mikebdoss wrote:The Olympics is a business, nothing more. It exists to make money via the exploitation of amateur athletes. It has sold the rights to broadcast the games to various networks in various countries, and those contracts are typically exclusive (meaning you can't just watch the games anywhere else).
Regardless of how much you've paid Time Warner Cable or how many commercials you've watched, you don't have the legal right to watch television in other ways (under current laws). Right or wrong, that's how the system is set up. Especially since TWC has absolutely nothing to do with NBC (in the US) and its Olympic coverage.
I think you summed it up quite well.
NBC paid over $1.1 billion dollars for the rights to telecast the games (in the US only). The network took in around $1 billion dollars in advertising, selling out all available commercials and sponsorships. NBC has a lot invested and over a billion reasons why they want you to watch on one of their channels.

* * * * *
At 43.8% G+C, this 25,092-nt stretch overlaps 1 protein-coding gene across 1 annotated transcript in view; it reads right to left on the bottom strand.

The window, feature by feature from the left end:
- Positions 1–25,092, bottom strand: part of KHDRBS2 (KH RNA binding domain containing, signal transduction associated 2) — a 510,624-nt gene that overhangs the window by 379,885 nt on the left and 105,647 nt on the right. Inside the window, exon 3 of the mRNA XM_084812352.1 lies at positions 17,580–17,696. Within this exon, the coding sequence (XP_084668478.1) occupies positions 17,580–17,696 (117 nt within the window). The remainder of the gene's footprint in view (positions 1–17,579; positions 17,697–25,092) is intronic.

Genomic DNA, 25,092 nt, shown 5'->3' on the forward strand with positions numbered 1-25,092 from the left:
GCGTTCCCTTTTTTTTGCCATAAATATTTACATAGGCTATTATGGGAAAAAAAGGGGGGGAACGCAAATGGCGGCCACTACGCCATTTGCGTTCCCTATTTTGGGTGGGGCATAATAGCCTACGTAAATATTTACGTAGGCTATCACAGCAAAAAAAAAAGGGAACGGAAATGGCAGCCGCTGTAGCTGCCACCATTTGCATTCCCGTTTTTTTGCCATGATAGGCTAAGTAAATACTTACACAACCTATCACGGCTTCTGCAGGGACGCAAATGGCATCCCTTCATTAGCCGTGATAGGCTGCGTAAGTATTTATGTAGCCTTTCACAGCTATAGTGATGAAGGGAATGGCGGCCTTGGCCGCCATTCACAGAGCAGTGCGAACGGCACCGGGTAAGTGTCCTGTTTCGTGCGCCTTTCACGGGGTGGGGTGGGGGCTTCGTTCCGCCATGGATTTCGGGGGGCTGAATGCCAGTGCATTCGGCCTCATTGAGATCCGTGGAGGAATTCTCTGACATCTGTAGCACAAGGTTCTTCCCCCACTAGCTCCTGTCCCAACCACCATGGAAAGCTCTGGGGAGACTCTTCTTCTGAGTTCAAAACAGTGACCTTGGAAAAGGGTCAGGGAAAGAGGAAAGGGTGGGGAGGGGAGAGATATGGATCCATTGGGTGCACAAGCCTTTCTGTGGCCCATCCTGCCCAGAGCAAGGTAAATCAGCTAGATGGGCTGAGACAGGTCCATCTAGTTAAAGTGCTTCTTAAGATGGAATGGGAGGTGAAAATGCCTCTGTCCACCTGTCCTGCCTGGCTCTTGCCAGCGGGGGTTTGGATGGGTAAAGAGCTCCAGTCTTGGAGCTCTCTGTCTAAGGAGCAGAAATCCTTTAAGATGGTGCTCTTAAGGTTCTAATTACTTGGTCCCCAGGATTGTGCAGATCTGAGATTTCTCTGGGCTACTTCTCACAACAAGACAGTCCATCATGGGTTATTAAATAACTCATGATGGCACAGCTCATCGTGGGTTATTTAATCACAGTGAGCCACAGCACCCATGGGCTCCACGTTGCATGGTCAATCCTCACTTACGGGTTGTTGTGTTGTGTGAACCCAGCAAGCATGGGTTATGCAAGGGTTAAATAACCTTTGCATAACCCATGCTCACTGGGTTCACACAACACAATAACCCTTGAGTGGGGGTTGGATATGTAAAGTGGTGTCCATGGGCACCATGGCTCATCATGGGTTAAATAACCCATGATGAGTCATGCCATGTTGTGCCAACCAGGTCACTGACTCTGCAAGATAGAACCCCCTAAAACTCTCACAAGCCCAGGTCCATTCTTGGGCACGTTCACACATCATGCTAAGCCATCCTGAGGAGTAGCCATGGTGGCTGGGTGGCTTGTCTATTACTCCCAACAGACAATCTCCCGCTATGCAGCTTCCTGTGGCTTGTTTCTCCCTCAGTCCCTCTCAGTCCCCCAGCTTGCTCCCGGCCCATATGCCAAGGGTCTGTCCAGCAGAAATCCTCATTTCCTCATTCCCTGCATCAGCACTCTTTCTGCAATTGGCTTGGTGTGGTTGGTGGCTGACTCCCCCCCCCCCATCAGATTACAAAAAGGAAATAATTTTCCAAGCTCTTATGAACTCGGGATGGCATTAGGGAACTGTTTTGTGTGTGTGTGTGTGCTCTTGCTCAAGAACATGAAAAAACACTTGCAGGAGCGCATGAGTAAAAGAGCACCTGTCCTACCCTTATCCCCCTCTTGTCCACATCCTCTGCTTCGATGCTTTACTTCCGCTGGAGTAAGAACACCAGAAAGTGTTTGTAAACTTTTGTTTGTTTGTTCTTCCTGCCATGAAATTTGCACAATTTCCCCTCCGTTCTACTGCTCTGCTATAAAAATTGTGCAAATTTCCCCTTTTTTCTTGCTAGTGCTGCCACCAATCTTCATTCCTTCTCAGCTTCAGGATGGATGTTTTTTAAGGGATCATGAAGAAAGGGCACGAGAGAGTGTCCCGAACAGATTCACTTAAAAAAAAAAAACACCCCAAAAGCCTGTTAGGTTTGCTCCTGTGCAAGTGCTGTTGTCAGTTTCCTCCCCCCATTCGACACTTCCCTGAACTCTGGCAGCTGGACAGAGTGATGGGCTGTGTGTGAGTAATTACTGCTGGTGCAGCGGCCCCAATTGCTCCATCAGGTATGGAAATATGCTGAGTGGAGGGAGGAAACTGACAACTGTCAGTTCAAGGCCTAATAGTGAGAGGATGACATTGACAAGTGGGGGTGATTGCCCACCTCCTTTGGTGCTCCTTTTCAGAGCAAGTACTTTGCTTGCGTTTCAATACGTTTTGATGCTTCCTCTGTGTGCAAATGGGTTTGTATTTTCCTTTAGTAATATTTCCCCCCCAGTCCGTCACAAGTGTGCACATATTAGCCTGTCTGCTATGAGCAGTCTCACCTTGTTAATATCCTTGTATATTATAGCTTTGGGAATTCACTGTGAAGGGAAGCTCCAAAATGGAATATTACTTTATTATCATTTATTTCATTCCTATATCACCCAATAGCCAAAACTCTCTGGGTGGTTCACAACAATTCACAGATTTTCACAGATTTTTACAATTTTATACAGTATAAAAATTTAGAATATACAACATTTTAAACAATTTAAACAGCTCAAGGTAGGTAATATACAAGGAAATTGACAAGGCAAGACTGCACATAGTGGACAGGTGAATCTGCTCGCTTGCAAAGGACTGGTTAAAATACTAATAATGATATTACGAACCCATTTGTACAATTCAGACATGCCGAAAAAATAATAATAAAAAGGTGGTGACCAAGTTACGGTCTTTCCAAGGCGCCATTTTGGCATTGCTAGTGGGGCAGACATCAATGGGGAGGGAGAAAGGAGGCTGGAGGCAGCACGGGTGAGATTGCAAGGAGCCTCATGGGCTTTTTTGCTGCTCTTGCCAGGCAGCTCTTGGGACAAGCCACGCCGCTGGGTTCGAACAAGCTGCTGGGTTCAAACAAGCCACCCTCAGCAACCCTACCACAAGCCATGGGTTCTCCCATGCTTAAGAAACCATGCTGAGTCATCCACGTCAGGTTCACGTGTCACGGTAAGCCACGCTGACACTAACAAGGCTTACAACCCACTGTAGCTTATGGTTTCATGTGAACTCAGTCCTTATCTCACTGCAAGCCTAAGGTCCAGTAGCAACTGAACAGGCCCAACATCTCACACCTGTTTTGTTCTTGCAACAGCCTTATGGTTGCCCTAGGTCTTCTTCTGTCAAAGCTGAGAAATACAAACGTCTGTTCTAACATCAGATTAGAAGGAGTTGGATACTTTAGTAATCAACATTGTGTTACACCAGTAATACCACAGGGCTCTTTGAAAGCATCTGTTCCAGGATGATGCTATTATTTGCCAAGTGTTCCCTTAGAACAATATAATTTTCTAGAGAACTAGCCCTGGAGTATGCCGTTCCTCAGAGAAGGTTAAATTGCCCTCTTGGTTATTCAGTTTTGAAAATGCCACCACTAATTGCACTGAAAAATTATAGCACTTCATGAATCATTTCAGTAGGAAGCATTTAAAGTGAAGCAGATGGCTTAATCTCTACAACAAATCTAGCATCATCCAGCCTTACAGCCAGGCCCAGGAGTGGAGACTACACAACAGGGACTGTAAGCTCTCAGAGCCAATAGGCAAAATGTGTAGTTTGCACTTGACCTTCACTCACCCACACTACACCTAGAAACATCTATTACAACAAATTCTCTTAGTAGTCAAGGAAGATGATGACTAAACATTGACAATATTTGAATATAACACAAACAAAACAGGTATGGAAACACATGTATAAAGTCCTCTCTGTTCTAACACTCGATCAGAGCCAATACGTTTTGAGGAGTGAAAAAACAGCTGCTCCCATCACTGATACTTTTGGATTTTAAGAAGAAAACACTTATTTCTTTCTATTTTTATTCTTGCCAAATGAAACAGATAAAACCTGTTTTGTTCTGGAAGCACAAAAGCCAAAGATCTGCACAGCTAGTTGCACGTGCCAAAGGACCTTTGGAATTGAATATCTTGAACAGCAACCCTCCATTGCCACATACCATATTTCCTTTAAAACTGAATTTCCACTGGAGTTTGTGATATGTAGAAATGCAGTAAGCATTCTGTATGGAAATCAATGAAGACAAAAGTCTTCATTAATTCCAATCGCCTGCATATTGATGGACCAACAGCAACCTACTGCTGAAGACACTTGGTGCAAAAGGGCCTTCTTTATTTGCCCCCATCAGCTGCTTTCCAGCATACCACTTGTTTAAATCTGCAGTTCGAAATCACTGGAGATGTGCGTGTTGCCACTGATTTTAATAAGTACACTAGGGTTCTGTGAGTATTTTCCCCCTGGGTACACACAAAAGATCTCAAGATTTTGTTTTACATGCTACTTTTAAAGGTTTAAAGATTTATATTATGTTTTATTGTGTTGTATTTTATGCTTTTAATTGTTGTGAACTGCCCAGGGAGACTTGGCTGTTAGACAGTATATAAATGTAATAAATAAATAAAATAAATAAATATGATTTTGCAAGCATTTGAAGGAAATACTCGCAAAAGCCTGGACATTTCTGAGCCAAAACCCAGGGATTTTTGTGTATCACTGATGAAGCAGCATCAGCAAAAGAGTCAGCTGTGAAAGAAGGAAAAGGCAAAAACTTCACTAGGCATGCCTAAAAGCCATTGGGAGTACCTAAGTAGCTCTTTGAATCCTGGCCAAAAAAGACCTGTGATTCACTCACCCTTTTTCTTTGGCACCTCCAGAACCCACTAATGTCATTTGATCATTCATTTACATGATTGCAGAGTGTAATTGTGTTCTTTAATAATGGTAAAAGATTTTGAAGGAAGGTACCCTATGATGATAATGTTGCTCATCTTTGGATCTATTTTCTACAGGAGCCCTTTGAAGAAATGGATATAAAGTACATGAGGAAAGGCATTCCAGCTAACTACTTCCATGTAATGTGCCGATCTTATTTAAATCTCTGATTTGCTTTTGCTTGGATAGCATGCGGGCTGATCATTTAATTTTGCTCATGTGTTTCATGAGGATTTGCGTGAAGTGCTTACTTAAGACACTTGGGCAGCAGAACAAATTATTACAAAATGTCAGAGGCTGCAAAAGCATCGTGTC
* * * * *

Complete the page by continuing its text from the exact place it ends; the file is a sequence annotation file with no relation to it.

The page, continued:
On the positive side, all the Olympic events are being streamed live on http://www.nbcolympics.com and all that is needed to view is a cable or sat account that gets the nbc channel packages. I don't have cable or sat but several friends have given me log-in info for access to the games so just ask a friend or family member. Just have to hook a lap top up to the tv and can watch.
From the nbcolympics.com site:
With a cable, satellite or telco TV subscription that includes MSNBC and CNBC, you will have access to live streams of EVERY Olympic event.
I am not a fan of US network coverage anyway as they tend to focus just on American athletes and events that the US does well in so am looking forward to live coverage on the web.